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More Books from War Criminals

September 1, 2011 Leave a comment Go to comments

No, I’m not going to write about that guy. I’m not going to provide a link to his book that came out this week, or an image of it at the top of the post. I don’t promote the works of war criminals. But how about a link to this post two days ago by Dahlia Lithwick at Slate?

I want to quote her, but I don’t want to mention the author of the new book by name. Let’s call him Dr. Evil. I’ll replace appearances of his real name with that.

It’s currently fashionable to believe that political and ideological battles are “real,” and it is the law that is empty symbolism. But Dr. Evil stands as an illustration of the real-life, practical value of the law. Torture really did become legal after 9/11, and even after it was repudiated—again and again—it will always be legal with regard to Dr. Evil and the others who perpetrated it without consequence. The law wasn’t a hollow symbol after 9/11. It was the only fixed system we had. We can go on pretending that torture is no longer permissible in this country or under international law, but until there are legal consequences for those who order or engage in torture, we will only be pretending. Dr. Evil is the beneficiary of that artifice.


Most of agree that we should not be a nation of torturers, and that torture has tarnished the reputation of the United States as a beacon of justice. Most of us do not want warrantless surveillance, secret prisons, or war against every dictator who looks at us funny. We may be bloodthirsty, but we aren’t morons. On his most combative and truly lawless positions, Dr. Evil still stands largely alone.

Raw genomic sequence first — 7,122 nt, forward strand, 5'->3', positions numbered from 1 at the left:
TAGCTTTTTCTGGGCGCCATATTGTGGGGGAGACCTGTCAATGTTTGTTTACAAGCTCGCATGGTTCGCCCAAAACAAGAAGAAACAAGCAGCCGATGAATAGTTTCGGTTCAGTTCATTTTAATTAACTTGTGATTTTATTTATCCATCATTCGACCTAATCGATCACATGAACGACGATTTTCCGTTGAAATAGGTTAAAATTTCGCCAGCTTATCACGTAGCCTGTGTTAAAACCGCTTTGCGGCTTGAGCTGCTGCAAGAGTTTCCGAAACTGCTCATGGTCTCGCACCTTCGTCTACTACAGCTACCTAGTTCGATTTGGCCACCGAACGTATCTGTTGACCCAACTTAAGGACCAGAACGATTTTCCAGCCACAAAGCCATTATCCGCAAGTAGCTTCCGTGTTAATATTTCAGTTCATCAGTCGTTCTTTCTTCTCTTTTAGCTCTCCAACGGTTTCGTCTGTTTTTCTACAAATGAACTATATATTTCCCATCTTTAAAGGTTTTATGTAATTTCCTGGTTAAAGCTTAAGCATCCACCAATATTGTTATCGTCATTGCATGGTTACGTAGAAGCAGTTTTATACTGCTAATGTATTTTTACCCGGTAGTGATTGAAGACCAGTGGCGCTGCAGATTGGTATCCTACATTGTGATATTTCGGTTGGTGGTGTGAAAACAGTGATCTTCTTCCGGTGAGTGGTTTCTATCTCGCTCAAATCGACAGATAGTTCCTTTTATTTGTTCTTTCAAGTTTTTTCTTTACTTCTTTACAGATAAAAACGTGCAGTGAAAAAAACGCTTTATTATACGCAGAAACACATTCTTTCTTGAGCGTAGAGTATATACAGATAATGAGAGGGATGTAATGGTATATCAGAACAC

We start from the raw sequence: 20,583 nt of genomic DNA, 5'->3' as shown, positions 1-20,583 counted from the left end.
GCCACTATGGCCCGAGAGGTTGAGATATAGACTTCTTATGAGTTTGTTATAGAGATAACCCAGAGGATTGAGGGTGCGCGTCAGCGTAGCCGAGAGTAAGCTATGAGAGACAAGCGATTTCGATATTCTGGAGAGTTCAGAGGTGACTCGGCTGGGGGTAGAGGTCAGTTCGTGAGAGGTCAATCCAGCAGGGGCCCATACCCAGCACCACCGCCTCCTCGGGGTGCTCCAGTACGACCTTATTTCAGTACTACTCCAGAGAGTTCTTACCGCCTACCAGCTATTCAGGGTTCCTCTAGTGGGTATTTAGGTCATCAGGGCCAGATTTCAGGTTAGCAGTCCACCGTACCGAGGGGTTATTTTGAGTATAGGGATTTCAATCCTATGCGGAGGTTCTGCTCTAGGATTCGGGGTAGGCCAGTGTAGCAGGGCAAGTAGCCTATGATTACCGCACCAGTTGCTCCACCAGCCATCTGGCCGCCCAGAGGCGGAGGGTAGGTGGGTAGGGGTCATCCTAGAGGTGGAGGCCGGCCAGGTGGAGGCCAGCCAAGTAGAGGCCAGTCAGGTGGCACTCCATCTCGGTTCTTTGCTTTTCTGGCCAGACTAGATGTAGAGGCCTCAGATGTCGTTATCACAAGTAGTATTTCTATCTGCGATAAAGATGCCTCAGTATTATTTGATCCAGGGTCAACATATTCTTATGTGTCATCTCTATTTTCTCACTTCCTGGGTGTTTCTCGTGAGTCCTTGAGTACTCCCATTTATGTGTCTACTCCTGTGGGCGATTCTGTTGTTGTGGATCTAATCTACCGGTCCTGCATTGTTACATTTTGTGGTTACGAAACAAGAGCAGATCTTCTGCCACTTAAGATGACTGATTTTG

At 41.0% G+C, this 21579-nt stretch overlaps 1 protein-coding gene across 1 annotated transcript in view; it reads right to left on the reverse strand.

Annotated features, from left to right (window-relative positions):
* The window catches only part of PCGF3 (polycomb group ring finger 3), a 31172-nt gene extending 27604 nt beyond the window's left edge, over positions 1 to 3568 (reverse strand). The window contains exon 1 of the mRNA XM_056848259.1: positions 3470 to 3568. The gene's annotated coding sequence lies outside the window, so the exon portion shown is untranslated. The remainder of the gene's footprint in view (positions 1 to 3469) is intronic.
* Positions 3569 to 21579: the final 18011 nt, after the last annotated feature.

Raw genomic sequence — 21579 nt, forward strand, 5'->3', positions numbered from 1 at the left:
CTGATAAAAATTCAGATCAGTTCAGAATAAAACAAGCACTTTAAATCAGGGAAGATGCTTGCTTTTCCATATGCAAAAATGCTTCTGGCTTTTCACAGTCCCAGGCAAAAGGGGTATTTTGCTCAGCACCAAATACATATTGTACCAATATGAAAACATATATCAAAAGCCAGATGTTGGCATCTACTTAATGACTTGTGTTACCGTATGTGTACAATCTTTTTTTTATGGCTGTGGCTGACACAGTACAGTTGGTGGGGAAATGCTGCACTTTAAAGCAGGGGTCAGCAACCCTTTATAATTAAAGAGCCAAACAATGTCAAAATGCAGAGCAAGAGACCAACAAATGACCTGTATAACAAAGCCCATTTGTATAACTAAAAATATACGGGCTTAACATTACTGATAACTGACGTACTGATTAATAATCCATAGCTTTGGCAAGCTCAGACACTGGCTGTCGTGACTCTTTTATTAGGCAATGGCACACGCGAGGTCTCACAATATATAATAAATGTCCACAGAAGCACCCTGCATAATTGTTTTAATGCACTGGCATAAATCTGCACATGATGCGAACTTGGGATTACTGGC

The tragedy is that it doesn’t matter if we are all Dr. Evils now. That there is even one Dr. Evil is enough. He understands and benefits from the fact that the law is still all on his side; that there is only heated rhetoric on ours. As John Adams famously put it, the United States was intended to be a government of laws, not of men. Dr. Evil is living proof that if we are not brave enough to enforce our laws, we will forever be at the mercy of a handful of men.

By the way, I’m not letting Obama off the hook on this. His decision to look forward, not backward is the reason the law is still on Dr. Evil’s side. It didn’t have to be this way.

Amy Davidson managed to slip in a good line about Dr. Evil in a post at the New Yorker blog, also two days ago. The subject was the imminent end of the military’s Don’t Ask, Don’t Tell policy. I’ll pick it up in mid paragraph:

These soldiers have already given quite enough, and still are — sixty-six servicemembers died in Afghanistan in August, the highest toll for any month yet. And, again, they gave up part of themselves by lying: an Air Force Captain said, “It’s a sanity issue…How many times can you lie before you go completely nuts?” (This would be a good week to ask that of Doctor Evil.)

Categories: Books, Politics, Torture
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